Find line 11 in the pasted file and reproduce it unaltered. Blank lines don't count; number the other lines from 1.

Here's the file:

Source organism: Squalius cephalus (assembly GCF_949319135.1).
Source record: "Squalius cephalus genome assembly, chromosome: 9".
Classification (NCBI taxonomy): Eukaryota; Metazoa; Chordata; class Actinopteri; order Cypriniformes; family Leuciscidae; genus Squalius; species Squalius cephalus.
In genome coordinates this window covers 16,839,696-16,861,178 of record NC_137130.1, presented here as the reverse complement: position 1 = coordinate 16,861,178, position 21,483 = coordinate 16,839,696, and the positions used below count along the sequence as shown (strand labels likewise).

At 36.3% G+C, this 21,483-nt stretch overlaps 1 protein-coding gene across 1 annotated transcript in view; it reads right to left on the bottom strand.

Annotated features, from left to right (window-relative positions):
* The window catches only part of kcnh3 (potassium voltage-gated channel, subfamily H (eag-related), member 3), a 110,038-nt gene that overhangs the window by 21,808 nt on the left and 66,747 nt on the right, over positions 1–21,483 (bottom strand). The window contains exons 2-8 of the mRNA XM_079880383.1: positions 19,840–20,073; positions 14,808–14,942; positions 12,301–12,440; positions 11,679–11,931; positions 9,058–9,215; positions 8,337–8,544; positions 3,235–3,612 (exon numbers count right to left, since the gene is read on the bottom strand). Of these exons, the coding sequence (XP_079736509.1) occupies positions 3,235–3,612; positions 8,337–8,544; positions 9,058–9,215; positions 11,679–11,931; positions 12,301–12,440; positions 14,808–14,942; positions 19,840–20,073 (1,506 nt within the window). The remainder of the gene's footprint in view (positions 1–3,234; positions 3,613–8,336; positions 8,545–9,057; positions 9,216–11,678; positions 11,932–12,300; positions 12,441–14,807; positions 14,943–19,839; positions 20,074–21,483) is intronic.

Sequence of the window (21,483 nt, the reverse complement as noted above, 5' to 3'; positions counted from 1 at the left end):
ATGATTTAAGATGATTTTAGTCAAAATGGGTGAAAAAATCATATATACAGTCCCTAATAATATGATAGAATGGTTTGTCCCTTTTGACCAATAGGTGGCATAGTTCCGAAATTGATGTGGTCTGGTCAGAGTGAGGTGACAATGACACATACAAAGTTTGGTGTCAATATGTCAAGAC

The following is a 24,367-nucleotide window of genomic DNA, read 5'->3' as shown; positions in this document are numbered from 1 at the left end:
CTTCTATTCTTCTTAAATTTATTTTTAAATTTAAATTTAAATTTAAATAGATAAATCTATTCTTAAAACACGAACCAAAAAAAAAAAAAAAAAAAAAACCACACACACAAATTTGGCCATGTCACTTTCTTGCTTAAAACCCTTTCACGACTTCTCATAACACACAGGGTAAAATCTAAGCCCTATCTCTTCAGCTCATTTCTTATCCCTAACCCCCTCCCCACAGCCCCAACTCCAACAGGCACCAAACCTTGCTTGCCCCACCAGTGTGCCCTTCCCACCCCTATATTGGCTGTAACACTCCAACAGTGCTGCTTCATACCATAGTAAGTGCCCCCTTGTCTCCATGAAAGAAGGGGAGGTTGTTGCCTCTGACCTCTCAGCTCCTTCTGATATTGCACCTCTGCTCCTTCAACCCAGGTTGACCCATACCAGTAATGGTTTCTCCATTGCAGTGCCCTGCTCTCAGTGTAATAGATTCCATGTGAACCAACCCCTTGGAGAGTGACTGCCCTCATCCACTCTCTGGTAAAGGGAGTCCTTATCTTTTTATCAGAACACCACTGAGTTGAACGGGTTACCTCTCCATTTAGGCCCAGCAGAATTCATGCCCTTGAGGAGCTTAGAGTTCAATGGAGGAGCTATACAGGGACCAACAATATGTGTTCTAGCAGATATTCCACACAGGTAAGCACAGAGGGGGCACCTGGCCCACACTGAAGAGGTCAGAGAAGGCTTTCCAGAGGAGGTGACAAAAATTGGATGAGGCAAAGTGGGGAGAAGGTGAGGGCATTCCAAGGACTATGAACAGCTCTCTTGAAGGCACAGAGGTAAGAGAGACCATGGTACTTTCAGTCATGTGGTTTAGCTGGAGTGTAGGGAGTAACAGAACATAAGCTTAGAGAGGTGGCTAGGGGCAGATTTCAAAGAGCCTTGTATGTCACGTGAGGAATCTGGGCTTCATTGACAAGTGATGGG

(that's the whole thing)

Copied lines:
CTTCTATTCTTCTTAAATTTATTTTTAAATTTAAATTTAAATTTAAATAGATAAATCTATTCTTAAAACACGAACCAAAAAAAAAAAAAAAAAAAAAACCACACACACAAATTTGGCCATGTCACTTTCTTGCTTAAAACCCTTTCACGACTTCTCATAACACACAGGGTAAAATCTAAGCCCTATCTCTTCAGCTCATTTCTTATCCCTAACCCCCTCCCCACAGCCCCAACTCCAACAGGCACCAAACCTTGCTTGCCCCACCAGTGTGCCCTTCCCACCCCTATATTGGCTGTAACACTCCAACAGTGCTGCTTCATACCATAGTAAGTGCCCCCTTGTCTCCATGAAAGAAGGGGAGGTTGTTGCCTCTGACCTCTCAGCTCCTTCTGATATTGCACCTCTGCTCCTTCAACCCAGGTTGACCCATACCAGTAATGGTTTCTCCATTGCAGTGCCCTGCTCTCAGTGTAATAGATTCCATGTGAACCAACCCCTTGGAGAGTGACTGCCCTCATCCACTCTCTGGTAAAGGGAGTCCTTATCTTTTTATCAGAACACCACTGAGTTGAACGGGTTACCTCTCCATTTAGGCCCAGCAGAATTCATGCCCTTGAGGAGCTTAGAGTTCAATGGAGGAGCTATACAGGGACCAACAATATGTGTTCTAGCAGATATTCCACACAGGTAAGCACAGAGGGGGCACCTGGCCCACACTGAAGAGGTCAGAGAAGGCTTTCCAGAGGAGGTGACAAAAATTGGATGAGGCAAAGTGGGGAGAAGGTGAGGGCATTCCAAGGACTATGAACAGCTCTCTTGAAGGCACAGAGGTAAGAGAGACCATGGTACTTTCAGTCATGTGGTTTAGCTGGAGTGTAGGGAGTAACAGAACATAAGCTTAGAGAGGTGGCTAGGGGCAGATTTCAAAGAGCCTTGTATGTCACGTGAGGAATCTGGGCTTCATTGACAAGTGATGGG